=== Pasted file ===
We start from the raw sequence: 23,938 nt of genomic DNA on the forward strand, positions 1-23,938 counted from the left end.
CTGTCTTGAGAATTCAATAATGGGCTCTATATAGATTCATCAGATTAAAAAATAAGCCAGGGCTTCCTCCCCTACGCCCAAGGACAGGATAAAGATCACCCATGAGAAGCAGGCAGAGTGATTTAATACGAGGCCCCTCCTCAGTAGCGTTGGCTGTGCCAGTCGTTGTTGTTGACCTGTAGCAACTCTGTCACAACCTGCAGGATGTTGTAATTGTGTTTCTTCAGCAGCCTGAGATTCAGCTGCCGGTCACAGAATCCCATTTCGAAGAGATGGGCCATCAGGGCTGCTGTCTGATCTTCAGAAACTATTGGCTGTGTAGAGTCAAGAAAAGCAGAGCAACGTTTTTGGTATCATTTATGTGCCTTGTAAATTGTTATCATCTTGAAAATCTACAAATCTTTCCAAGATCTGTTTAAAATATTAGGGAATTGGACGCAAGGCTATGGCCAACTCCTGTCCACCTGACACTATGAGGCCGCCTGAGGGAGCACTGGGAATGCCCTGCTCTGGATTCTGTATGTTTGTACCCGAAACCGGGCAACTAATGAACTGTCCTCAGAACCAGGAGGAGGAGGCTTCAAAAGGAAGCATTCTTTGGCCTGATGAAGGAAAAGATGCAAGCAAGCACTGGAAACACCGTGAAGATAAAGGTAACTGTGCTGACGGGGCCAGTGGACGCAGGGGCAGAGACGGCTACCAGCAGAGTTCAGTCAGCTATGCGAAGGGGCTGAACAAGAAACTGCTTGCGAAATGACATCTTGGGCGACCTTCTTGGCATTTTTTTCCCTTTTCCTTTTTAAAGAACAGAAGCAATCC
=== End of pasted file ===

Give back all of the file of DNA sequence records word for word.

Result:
We start from the raw sequence: 23,938 nt of genomic DNA on the forward strand, positions 1-23,938 counted from the left end.
CTGTCTTGAGAATTCAATAATGGGCTCTATATAGATTCATCAGATTAAAAAATAAGCCAGGGCTTCCTCCCCTACGCCCAAGGACAGGATAAAGATCACCCATGAGAAGCAGGCAGAGTGATTTAATACGAGGCCCCTCCTCAGTAGCGTTGGCTGTGCCAGTCGTTGTTGTTGACCTGTAGCAACTCTGTCACAACCTGCAGGATGTTGTAATTGTGTTTCTTCAGCAGCCTGAGATTCAGCTGCCGGTCACAGAATCCCATTTCGAAGAGATGGGCCATCAGGGCTGCTGTCTGATCTTCAGAAACTATTGGCTGTGTAGAGTCAAGAAAAGCAGAGCAACGTTTTTGGTATCATTTATGTGCCTTGTAAATTGTTATCATCTTGAAAATCTACAAATCTTTCCAAGATCTGTTTAAAATATTAGGGAATTGGACGCAAGGCTATGGCCAACTCCTGTCCACCTGACACTATGAGGCCGCCTGAGGGAGCACTGGGAATGCCCTGCTCTGGATTCTGTATGTTTGTACCCGAAACCGGGCAACTAATGAACTGTCCTCAGAACCAGGAGGAGGAGGCTTCAAAAGGAAGCATTCTTTGGCCTGATGAAGGAAAAGATGCAAGCAAGCACTGGAAACACCGTGAAGATAAAGGTAACTGTGCTGACGGGGCCAGTGGACGCAGGGGCAGAGACGGCTACCAGCAGAGTTCAGTCAGCTATGCGAAGGGGCTGAACAAGAAACTGCTTGCGAAATGACATCTTGGGCGACCTTCTTGGCATTTTTTTCCCTTTTCCTTTTTAAAGAACAGAAGCAATCC